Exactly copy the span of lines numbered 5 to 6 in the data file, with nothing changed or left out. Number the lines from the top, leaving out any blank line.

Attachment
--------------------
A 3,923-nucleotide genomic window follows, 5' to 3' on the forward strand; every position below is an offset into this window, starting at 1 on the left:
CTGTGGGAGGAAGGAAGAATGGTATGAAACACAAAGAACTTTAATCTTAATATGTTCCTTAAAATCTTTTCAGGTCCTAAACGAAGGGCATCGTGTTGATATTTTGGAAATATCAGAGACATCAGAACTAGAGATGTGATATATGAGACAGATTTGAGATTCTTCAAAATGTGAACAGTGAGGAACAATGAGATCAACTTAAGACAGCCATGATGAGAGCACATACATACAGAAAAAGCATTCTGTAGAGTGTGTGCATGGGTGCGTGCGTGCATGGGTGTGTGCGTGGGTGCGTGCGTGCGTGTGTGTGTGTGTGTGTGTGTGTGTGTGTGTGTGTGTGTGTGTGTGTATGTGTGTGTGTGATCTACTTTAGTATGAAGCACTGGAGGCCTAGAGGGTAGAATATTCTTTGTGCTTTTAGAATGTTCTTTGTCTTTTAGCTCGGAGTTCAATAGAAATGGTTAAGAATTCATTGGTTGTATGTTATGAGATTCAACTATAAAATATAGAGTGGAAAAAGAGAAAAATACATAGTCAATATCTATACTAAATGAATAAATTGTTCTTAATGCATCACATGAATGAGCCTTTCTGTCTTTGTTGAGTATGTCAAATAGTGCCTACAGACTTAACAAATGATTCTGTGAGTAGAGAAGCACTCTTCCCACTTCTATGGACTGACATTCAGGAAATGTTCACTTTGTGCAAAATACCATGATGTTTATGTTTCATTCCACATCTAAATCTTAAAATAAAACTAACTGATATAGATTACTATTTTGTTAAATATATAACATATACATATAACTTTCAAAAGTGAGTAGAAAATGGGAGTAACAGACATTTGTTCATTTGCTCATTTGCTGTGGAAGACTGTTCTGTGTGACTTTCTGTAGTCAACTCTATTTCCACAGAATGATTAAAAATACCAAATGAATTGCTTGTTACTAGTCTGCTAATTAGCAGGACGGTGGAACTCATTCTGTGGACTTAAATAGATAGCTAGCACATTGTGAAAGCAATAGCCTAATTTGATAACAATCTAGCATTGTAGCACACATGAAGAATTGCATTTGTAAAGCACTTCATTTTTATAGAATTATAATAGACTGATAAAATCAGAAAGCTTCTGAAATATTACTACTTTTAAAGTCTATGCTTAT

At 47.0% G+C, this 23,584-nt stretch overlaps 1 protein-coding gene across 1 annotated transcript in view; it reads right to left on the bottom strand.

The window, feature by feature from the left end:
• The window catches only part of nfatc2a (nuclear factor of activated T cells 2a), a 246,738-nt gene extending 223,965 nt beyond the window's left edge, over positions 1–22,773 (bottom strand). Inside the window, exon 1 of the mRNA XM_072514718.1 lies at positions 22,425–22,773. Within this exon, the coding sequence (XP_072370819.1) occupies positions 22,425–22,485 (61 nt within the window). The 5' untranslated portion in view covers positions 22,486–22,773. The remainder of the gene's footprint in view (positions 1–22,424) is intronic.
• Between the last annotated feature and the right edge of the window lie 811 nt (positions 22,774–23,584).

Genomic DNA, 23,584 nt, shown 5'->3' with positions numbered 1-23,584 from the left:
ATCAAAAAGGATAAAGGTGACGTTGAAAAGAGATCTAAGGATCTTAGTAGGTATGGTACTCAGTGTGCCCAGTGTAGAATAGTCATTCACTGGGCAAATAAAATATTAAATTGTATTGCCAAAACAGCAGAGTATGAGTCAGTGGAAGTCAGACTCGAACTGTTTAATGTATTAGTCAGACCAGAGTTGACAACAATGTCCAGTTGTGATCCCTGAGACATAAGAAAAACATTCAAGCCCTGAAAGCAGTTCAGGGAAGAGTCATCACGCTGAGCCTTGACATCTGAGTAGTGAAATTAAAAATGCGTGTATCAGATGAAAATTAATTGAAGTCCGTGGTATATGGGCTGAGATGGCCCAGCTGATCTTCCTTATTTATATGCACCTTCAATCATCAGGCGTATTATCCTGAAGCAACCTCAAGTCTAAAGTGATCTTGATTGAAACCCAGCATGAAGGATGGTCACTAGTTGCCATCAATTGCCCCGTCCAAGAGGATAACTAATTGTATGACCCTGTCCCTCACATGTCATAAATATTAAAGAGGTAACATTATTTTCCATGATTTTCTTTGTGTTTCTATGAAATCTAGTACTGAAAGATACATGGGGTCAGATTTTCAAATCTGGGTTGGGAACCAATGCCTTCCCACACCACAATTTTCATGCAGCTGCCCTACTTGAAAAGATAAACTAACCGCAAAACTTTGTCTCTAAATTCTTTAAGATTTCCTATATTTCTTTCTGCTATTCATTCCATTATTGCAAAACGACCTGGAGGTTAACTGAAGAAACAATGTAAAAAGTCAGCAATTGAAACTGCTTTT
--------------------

• The window catches only part of nfatc2a (nuclear factor of activated T cells 2a), a 246,738-nt gene extending 223,965 nt beyond the window's left edge, over positions 1–22,773 (bottom strand). Inside the window, exon 1 of the mRNA XM_072514718.1 lies at positions 22,425–22,773. Within this exon, the coding sequence (XP_072370819.1) occupies positions 22,425–22,485 (61 nt within the window). The 5' untranslated portion in view covers positions 22,486–22,773. The remainder of the gene's footprint in view (positions 1–22,424) is intronic.
• Between the last annotated feature and the right edge of the window lie 811 nt (positions 22,774–23,584).